New government regulations to control wastewater in Canadian waterways sparked a call for federal funding to help pay for municipal upgrades and an environmental group to warn about a sewage dumping loophole.
The regulations announced yesterday aim to control effluent and ensure it’s properly treated before entering Canada’s rivers, lakes and coastlines. Environment Minister Peter Kent said three-quarters of municipalities already comply with the rules while the remainder must upgrade at costs that the government says could be at least C$5 billion ($4.96 billion).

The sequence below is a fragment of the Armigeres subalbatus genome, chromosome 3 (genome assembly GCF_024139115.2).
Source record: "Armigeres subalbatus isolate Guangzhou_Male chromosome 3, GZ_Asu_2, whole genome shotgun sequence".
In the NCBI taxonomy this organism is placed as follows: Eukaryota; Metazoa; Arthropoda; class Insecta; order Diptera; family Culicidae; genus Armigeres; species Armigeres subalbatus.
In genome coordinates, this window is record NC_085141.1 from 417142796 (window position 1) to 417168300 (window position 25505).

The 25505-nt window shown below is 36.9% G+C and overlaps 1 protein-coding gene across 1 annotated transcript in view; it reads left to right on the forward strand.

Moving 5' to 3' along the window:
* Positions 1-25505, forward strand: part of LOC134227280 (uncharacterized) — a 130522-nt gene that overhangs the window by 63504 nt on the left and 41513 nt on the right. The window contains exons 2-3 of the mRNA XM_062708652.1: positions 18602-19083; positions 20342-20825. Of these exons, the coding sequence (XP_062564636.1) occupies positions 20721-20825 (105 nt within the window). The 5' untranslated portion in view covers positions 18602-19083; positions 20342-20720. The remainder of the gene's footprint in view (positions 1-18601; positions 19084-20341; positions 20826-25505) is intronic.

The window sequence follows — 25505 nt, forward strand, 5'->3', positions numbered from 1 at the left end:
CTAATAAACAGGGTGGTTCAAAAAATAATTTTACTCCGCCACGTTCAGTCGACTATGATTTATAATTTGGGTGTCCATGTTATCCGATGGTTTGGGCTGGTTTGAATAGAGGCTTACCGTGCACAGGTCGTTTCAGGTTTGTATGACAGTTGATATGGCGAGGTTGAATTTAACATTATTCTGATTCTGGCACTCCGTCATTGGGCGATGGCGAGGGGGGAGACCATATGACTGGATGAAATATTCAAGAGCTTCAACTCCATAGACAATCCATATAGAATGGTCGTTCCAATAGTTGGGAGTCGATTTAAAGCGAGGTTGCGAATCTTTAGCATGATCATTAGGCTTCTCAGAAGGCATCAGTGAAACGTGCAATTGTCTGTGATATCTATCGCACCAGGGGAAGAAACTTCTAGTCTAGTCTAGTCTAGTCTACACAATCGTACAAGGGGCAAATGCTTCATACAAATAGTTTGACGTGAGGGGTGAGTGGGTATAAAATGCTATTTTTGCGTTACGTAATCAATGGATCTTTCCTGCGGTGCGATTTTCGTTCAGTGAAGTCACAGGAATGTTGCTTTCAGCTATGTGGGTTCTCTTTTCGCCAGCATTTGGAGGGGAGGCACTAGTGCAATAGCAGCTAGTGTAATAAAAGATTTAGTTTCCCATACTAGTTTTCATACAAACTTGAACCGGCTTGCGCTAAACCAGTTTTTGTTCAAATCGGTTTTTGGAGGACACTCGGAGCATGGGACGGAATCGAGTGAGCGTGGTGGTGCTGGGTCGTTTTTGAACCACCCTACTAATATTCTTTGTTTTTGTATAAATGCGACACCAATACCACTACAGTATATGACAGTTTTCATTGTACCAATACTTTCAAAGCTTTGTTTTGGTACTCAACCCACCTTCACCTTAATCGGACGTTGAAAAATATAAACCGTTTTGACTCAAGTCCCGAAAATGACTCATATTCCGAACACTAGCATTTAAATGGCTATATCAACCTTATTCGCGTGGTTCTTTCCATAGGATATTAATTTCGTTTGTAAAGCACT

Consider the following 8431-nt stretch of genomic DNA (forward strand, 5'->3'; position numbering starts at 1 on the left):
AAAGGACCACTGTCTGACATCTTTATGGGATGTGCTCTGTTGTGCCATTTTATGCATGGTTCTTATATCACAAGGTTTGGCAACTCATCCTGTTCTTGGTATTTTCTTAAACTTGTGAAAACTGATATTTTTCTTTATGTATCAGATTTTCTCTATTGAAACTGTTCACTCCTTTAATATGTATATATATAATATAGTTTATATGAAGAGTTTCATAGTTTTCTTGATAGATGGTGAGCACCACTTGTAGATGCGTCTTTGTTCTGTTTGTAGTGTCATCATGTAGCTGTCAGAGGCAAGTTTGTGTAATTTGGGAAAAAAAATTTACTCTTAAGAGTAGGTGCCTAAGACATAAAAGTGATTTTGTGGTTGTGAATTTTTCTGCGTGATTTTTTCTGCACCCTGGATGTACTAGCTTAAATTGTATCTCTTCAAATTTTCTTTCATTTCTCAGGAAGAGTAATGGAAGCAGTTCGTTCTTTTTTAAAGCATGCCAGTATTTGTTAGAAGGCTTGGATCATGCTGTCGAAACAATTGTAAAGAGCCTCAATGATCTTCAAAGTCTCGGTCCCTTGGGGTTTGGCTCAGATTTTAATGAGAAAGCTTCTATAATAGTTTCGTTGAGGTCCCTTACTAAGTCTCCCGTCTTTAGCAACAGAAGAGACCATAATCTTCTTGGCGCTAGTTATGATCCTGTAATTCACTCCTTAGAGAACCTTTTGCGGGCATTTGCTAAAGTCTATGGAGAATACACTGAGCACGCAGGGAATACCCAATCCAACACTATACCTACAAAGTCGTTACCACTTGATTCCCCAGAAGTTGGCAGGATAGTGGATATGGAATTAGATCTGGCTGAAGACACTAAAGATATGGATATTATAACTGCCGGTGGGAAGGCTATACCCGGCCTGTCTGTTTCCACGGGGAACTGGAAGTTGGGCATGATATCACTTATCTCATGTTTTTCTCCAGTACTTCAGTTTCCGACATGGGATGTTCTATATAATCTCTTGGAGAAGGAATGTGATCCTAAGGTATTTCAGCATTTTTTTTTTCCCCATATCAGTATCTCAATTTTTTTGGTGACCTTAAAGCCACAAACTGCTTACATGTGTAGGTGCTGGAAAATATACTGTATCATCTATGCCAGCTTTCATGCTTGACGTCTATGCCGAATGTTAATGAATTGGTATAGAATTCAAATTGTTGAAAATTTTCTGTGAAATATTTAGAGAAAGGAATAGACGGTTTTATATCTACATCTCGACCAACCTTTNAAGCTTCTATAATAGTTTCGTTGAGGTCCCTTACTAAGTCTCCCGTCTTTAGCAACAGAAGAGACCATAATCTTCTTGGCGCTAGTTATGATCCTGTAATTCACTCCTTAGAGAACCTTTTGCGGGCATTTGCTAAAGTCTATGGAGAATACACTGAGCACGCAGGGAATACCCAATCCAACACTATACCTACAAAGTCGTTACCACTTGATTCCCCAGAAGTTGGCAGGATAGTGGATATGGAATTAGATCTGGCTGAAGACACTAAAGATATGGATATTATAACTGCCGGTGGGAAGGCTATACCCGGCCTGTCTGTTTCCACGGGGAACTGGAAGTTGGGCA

Municipalities considered high risk under the new law have until 2020 to comply, the government said. The Federation of Canadian Municipalities has sought a national funding program for the upgrade costs while the Ecojustice group said the regulations have a loophole that may permit delays in upgrades of medium- and high-risk plants for as much as 28 years.
Canadians “deserve to be protected from harmful substances in our water now, not 28 years from now,” an Ecojustice scientist, Elaine MacDonald, said in an e-mail from Toronto.
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